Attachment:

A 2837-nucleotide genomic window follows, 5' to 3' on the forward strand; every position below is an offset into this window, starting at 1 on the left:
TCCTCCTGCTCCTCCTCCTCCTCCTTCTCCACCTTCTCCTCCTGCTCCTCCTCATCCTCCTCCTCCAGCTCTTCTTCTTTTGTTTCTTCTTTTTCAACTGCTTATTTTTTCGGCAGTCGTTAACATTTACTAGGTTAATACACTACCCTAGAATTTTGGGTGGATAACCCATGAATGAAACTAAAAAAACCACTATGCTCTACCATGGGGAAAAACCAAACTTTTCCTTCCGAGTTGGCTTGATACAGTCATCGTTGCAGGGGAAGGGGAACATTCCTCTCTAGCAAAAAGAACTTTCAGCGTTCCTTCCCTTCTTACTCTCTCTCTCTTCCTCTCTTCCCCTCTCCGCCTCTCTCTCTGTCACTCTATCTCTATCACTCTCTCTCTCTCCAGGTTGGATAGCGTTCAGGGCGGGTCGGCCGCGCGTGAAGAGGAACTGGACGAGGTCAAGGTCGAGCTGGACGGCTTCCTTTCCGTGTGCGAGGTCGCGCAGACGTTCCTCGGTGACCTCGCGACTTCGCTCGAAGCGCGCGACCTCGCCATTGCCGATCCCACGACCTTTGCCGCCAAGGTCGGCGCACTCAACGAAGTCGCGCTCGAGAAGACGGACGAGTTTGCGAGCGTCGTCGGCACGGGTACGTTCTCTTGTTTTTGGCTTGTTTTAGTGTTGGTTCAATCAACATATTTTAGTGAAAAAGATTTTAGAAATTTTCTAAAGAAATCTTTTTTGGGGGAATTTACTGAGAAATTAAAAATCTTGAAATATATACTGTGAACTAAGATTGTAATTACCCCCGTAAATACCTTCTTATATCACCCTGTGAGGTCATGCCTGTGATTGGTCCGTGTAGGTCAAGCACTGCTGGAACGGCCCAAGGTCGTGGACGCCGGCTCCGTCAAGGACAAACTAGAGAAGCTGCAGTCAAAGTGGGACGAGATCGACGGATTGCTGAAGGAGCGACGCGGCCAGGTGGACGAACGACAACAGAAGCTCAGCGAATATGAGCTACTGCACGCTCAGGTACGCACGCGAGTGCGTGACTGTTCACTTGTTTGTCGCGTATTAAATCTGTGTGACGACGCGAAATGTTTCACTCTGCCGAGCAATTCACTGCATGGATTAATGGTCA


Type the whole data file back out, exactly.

A 2837-nucleotide genomic window follows, 5' to 3' on the forward strand; every position below is an offset into this window, starting at 1 on the left:
TCCTCCTGCTCCTCCTCCTCCTCCTTCTCCACCTTCTCCTCCTGCTCCTCCTCATCCTCCTCCTCCAGCTCTTCTTCTTTTGTTTCTTCTTTTTCAACTGCTTATTTTTTCGGCAGTCGTTAACATTTACTAGGTTAATACACTACCCTAGAATTTTGGGTGGATAACCCATGAATGAAACTAAAAAAACCACTATGCTCTACCATGGGGAAAAACCAAACTTTTCCTTCCGAGTTGGCTTGATACAGTCATCGTTGCAGGGGAAGGGGAACATTCCTCTCTAGCAAAAAGAACTTTCAGCGTTCCTTCCCTTCTTACTCTCTCTCTCTTCCTCTCTTCCCCTCTCCGCCTCTCTCTCTGTCACTCTATCTCTATCACTCTCTCTCTCTCCAGGTTGGATAGCGTTCAGGGCGGGTCGGCCGCGCGTGAAGAGGAACTGGACGAGGTCAAGGTCGAGCTGGACGGCTTCCTTTCCGTGTGCGAGGTCGCGCAGACGTTCCTCGGTGACCTCGCGACTTCGCTCGAAGCGCGCGACCTCGCCATTGCCGATCCCACGACCTTTGCCGCCAAGGTCGGCGCACTCAACGAAGTCGCGCTCGAGAAGACGGACGAGTTTGCGAGCGTCGTCGGCACGGGTACGTTCTCTTGTTTTTGGCTTGTTTTAGTGTTGGTTCAATCAACATATTTTAGTGAAAAAGATTTTAGAAATTTTCTAAAGAAATCTTTTTTGGGGGAATTTACTGAGAAATTAAAAATCTTGAAATATATACTGTGAACTAAGATTGTAATTACCCCCGTAAATACCTTCTTATATCACCCTGTGAGGTCATGCCTGTGATTGGTCCGTGTAGGTCAAGCACTGCTGGAACGGCCCAAGGTCGTGGACGCCGGCTCCGTCAAGGACAAACTAGAGAAGCTGCAGTCAAAGTGGGACGAGATCGACGGATTGCTGAAGGAGCGACGCGGCCAGGTGGACGAACGACAACAGAAGCTCAGCGAATATGAGCTACTGCACGCTCAGGTACGCACGCGAGTGCGTGACTGTTCACTTGTTTGTCGCGTATTAAATCTGTGTGACGACGCGAAATGTTTCACTCTGCCGAGCAATTCACTGCATGGATTAATGGTCA